Waze launches its social sat-nav app for traffic-mad UK drivers

In December last year Waze, the social traffic and navigation app for smartphones, raised a hefty $25 million Series B round of funding. With growth doubling from 2 million users worldwide in December last year to four million users in 45 countries now, Waze clearly knew it was on a roll. And today it launches its app in the UK [iTunes link]. (Indeed, I’ll be interviewing Waze’s VP Community Geographer Di-Ann Eisnor tonight in London at this event.

To kick off the UK launch Waze CEO Noam Bardin struck a deal with Denver-based Intermap in February to provide users with a base road grid across Britain on which they can play. Intermap has re-mapped entire countries and built uniform national databases for Europe – so expect plenty more European country roll-outs from Waze based on this data (France and Italy are already live).

For those unaware of Waze, here’s how it works. Just by using the app (on Apple iOS, Android, Nokia, RIM), drivers generate a real-time map of the traffic ahead and can even share live road reports on accidents, hazards, speed cameras and roadworks (though typing is disabled while driving, in case you were wondering). A recent feature enable drivers to create voice-based hazard reports by recording a quick voice message – this then alerts other Waze drivers behind them.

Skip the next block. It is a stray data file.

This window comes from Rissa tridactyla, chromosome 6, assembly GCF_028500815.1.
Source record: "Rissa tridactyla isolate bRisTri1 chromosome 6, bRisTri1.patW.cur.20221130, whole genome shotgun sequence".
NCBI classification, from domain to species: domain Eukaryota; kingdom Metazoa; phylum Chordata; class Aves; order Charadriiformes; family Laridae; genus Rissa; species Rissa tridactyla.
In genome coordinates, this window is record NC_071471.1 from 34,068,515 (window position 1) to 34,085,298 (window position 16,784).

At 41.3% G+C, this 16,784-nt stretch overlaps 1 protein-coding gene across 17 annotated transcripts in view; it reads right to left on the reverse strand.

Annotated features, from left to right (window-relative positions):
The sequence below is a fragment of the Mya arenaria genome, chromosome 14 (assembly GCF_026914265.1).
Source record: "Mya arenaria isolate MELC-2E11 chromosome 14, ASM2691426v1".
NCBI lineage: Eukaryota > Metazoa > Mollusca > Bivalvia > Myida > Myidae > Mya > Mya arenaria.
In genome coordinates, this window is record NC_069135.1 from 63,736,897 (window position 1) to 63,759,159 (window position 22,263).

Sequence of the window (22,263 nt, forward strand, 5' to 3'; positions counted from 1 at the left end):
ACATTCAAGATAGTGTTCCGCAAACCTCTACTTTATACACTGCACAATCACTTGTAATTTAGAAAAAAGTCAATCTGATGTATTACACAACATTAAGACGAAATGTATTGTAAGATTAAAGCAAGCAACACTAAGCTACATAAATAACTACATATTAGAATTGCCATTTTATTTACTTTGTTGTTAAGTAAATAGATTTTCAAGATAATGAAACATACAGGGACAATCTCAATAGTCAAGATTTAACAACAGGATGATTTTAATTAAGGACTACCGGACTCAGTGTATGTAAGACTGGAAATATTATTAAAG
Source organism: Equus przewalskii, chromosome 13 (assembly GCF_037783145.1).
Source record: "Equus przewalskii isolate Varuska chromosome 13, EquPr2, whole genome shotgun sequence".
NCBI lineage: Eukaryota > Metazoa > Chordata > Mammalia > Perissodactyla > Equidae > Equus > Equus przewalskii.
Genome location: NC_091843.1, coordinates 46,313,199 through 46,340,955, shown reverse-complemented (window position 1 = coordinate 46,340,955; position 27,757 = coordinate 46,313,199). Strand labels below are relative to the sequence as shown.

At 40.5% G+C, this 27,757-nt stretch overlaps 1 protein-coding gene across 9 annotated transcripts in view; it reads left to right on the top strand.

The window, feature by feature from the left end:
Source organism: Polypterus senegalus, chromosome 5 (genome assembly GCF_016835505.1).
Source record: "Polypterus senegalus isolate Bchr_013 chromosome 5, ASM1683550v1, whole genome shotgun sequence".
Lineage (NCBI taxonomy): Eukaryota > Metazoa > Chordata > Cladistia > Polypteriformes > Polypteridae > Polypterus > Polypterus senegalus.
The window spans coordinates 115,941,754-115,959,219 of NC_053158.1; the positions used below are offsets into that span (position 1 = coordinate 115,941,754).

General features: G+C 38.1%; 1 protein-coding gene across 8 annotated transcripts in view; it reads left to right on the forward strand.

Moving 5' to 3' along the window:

This is potentially much more accurate that having a road organisation like the AA try and feed real-time information into the system via old fashioned means like road cameras. Waze’s real-time traffic news is even being fed to some local TV stations in the US. And I daresay the speed camera aspect will go down a storm in the UK.

In addition, ‘driving groups’ let users to connect with other nearby drivers such as fellow commuters, friends etc heading in the same direction. It can also be used by taxis or delivery trucks and connects to Twitter accounts and Facebook pages.

There are also “geo-gaming” features where you can gain points by reporting traffic information and validating roads, working your way up a leader board not unlike the way you might on Foursquare. Users can drive over icons of cupcakes (yes) and other virtual goods to earn points. Points accumulated end up as in-app promotions and real-world prizes. Of course, the boon to Waze is that it gets more roads mapped by users. The result is that it’s a smash hit in places like Israel (where Waze emerged from) where there are scant official maps.

Here’s Di-ann explaining one of the newer features: